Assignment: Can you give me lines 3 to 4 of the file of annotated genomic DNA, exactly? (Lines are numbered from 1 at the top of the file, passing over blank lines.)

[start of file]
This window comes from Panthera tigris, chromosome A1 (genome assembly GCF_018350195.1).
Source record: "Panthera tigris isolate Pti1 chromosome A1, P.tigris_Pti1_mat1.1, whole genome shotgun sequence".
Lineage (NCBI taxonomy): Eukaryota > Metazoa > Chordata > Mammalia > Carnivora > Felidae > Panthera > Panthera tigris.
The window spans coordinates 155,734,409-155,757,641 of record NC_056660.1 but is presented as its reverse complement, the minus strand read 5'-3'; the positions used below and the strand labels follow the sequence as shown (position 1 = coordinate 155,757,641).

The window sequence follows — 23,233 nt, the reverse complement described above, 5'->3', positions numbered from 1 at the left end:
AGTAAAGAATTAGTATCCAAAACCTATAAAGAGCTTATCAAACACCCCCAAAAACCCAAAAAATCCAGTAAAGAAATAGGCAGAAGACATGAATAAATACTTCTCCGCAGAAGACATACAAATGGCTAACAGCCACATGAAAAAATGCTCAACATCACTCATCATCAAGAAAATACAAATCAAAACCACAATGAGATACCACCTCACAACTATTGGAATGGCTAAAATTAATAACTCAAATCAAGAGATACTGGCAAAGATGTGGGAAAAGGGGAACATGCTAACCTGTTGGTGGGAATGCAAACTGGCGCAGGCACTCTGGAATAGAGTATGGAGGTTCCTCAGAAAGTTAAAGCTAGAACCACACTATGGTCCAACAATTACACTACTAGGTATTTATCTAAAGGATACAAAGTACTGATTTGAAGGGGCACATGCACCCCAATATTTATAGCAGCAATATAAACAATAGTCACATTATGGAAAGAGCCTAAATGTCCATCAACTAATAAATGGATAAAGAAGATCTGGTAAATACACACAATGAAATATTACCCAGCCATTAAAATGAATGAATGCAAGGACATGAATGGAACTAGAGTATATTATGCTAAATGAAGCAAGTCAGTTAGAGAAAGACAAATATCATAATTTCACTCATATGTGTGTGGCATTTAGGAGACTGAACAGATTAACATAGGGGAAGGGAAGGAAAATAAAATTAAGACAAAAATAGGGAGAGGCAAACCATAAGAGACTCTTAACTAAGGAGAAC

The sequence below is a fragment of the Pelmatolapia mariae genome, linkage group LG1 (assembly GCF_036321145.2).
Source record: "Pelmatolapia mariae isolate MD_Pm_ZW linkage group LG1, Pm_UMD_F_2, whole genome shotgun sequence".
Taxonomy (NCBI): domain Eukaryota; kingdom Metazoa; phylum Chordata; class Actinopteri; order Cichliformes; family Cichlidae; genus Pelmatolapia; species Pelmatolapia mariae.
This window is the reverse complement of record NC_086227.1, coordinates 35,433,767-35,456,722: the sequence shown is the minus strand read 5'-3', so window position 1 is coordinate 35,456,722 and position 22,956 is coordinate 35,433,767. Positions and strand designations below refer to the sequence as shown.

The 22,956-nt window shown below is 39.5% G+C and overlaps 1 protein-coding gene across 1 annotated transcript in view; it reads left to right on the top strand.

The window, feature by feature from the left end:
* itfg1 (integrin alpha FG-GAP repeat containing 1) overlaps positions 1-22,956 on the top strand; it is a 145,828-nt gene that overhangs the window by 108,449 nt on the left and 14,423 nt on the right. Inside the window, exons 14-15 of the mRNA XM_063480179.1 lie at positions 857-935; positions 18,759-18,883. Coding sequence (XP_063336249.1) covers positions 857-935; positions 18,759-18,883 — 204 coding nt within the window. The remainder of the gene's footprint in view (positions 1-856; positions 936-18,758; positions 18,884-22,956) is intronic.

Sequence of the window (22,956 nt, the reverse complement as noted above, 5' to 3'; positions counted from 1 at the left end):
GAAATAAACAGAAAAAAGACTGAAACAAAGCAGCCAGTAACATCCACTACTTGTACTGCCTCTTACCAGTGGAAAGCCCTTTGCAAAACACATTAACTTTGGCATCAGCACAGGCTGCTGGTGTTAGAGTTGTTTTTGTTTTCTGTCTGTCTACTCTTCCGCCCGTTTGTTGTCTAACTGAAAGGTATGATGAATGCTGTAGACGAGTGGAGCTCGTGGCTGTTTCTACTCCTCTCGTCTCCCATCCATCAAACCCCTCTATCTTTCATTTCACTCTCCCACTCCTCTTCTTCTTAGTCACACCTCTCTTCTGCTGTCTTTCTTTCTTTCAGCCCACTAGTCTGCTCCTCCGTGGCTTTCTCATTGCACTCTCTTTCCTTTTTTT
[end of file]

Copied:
Lineage (NCBI taxonomy): Eukaryota > Metazoa > Chordata > Mammalia > Carnivora > Felidae > Panthera > Panthera tigris.
The window spans coordinates 155,734,409-155,757,641 of record NC_056660.1 but is presented as its reverse complement, the minus strand read 5'-3'; the positions used below and the strand labels follow the sequence as shown (position 1 = coordinate 155,757,641).